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Funeral services were held Monday for nine children and three adults who died in a Philadelphia fire five days into the new year, the deadliest blaze in the city in more than a century.
A funeral procession on the rain-soaked streets of the city Monday morning was followed by services at Temple University's Liacouras Center, to which members of the community were invited and asked to wear white.
Those in attendance at the three-hour service listened to Bible readings, official proclamations and music. Relatives spoke about their loss and their memories of their loved ones from two microphones behind tables bearing caskets amid white flowers and large pictures of the victims.
"None of us know what to do with a funeral with 12 people," said the Reverend Dr. Alyn Waller of Enon Tabernacle Baptist Church. "We're in a space of grief and pain we wish on no one else."
One speaker, an aunt of the children, tearfully said she believed there was "a family reunion in heaven."
"I believe they're with their dad. I believe they're with my mother. I believe they're with my father, their uncles and aunts," she said. "The hurt is deep, but it will subside."
The victims of the January 5 fire were all on the third floor of a duplex north of the city center near the Philadelphia Museum of Art. The three-story brick duplex was owned by the Philadelphia Housing Authority, which is the city's public housing agency and the state's biggest landlord.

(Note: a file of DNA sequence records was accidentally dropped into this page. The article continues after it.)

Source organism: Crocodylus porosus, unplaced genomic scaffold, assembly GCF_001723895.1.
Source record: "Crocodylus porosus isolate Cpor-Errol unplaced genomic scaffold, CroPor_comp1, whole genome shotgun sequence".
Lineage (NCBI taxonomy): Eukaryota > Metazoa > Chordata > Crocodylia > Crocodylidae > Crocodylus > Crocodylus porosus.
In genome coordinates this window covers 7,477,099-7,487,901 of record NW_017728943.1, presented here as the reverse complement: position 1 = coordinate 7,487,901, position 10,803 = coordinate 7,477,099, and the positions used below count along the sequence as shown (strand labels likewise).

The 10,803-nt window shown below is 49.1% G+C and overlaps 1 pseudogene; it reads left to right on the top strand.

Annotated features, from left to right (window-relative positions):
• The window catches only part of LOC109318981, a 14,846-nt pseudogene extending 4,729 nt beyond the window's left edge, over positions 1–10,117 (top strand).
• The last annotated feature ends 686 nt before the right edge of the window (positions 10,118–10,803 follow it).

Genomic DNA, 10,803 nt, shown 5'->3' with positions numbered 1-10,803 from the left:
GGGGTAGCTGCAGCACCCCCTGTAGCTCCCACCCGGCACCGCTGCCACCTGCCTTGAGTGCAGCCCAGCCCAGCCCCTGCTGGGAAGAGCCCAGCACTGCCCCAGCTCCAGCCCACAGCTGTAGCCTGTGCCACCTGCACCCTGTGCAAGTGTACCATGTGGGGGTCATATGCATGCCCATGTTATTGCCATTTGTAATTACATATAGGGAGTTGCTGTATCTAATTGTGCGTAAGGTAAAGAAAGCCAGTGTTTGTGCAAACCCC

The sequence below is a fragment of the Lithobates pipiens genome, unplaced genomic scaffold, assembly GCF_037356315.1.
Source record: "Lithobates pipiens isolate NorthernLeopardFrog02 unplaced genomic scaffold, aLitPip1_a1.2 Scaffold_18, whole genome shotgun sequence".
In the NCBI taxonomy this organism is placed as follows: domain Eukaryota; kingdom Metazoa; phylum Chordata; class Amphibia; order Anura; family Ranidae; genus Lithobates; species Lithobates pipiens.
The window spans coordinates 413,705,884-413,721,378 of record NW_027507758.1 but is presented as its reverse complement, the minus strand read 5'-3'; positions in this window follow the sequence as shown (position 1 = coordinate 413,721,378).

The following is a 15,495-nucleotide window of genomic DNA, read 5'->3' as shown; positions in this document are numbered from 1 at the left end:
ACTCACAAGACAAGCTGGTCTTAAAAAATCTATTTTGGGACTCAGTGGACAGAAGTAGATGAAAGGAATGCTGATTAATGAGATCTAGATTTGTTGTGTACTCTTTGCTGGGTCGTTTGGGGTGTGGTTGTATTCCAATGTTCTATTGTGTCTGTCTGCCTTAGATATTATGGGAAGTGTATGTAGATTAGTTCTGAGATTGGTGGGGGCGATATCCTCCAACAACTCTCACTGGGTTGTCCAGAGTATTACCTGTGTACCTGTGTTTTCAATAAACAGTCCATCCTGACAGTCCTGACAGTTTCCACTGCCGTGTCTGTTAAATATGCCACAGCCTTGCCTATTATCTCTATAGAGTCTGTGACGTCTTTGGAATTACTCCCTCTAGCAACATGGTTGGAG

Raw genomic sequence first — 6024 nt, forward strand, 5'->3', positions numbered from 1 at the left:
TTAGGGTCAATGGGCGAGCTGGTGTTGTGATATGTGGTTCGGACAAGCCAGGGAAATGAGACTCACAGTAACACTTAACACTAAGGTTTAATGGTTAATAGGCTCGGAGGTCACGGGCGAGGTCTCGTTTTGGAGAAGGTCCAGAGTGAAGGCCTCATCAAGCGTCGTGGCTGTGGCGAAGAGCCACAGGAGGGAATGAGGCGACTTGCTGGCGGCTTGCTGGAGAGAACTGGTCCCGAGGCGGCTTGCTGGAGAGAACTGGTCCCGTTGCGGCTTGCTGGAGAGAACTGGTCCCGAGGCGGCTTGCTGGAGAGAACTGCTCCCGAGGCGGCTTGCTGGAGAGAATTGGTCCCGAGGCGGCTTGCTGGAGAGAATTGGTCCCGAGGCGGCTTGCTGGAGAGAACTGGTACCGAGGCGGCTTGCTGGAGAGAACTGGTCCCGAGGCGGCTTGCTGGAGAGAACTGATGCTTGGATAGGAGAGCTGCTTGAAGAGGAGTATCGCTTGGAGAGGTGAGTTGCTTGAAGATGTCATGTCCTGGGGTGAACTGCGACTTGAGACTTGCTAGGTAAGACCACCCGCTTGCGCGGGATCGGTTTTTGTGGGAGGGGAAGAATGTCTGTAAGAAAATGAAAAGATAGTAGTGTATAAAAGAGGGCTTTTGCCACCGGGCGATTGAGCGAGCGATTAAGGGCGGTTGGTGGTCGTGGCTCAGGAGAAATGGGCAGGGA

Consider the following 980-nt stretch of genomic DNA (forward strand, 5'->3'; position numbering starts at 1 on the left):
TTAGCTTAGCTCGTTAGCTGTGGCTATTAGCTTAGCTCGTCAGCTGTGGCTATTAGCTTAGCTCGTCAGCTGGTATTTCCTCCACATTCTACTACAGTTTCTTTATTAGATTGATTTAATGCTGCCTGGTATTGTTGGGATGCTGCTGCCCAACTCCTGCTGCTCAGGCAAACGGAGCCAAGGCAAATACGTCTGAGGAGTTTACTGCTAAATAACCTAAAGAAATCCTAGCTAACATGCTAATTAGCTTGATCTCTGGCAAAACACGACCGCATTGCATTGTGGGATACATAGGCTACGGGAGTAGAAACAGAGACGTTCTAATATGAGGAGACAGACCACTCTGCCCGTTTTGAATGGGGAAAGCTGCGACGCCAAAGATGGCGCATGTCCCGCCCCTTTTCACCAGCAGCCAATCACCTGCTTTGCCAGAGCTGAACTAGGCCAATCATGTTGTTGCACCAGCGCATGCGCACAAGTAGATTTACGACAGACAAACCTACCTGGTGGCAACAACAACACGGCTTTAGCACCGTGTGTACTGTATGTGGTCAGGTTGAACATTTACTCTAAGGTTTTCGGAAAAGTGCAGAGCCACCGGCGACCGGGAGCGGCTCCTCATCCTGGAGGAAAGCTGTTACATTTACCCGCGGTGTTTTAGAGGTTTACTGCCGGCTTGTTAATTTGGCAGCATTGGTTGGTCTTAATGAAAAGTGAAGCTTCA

Three sisters — Rosalee McDonald, Virginia Thomas and Quinsha White — and nine of their children died in the blaze, according to family members. The city last week identified the other victims as Quintien Tate-McDonald, Destiny McDonald, Dekwan Robinson, J'Kwon Robinson, Taniesha Robinson, Tiffany Robinson, Shaniece Wayne, Natasha Wayne and Janiyah Roberts. Officials did not provide their ages.
Investigators last week confirmed the fire started at a Christmas tree but stopped short of officially saying that it was sparked by a child playing with a lighter.
The blaze had been the deadliest fire in years at a U.S. residential building but was surpassed days later by a fire in a high-rise in New York City's Bronx borough that killed 17 people, including several children.